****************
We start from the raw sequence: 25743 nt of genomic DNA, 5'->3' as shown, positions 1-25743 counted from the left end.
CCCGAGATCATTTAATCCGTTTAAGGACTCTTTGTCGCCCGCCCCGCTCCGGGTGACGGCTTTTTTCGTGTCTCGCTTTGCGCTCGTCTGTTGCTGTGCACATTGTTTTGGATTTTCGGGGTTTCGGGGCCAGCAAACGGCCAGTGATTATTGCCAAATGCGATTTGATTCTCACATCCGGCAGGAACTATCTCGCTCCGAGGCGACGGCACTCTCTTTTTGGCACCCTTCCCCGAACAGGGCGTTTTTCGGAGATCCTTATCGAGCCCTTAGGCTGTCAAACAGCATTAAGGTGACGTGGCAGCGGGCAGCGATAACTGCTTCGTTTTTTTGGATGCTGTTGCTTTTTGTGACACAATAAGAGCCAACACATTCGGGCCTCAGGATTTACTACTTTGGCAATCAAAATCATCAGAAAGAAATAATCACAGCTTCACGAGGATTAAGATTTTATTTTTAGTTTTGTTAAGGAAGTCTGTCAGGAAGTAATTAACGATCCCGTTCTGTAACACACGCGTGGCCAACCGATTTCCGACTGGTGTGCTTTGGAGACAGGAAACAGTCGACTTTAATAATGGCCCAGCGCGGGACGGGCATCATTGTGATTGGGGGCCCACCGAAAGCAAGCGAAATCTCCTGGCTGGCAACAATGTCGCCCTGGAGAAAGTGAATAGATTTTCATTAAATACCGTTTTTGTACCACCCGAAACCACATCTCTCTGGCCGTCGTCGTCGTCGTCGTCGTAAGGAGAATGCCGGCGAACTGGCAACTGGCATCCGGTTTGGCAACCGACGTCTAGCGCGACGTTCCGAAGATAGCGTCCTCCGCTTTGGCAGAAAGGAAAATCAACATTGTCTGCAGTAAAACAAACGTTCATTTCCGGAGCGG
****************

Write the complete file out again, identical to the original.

We start from the raw sequence: 25743 nt of genomic DNA, 5'->3' as shown, positions 1-25743 counted from the left end.
CCCGAGATCATTTAATCCGTTTAAGGACTCTTTGTCGCCCGCCCCGCTCCGGGTGACGGCTTTTTTCGTGTCTCGCTTTGCGCTCGTCTGTTGCTGTGCACATTGTTTTGGATTTTCGGGGTTTCGGGGCCAGCAAACGGCCAGTGATTATTGCCAAATGCGATTTGATTCTCACATCCGGCAGGAACTATCTCGCTCCGAGGCGACGGCACTCTCTTTTTGGCACCCTTCCCCGAACAGGGCGTTTTTCGGAGATCCTTATCGAGCCCTTAGGCTGTCAAACAGCATTAAGGTGACGTGGCAGCGGGCAGCGATAACTGCTTCGTTTTTTTGGATGCTGTTGCTTTTTGTGACACAATAAGAGCCAACACATTCGGGCCTCAGGATTTACTACTTTGGCAATCAAAATCATCAGAAAGAAATAATCACAGCTTCACGAGGATTAAGATTTTATTTTTAGTTTTGTTAAGGAAGTCTGTCAGGAAGTAATTAACGATCCCGTTCTGTAACACACGCGTGGCCAACCGATTTCCGACTGGTGTGCTTTGGAGACAGGAAACAGTCGACTTTAATAATGGCCCAGCGCGGGACGGGCATCATTGTGATTGGGGGCCCACCGAAAGCAAGCGAAATCTCCTGGCTGGCAACAATGTCGCCCTGGAGAAAGTGAATAGATTTTCATTAAATACCGTTTTTGTACCACCCGAAACCACATCTCTCTGGCCGTCGTCGTCGTCGTCGTCGTAAGGAGAATGCCGGCGAACTGGCAACTGGCATCCGGTTTGGCAACCGACGTCTAGCGCGACGTTCCGAAGATAGCGTCCTCCGCTTTGGCAGAAAGGAAAATCAACATTGTCTGCAGTAAAACAAACGTTCATTTCCGGAGCGG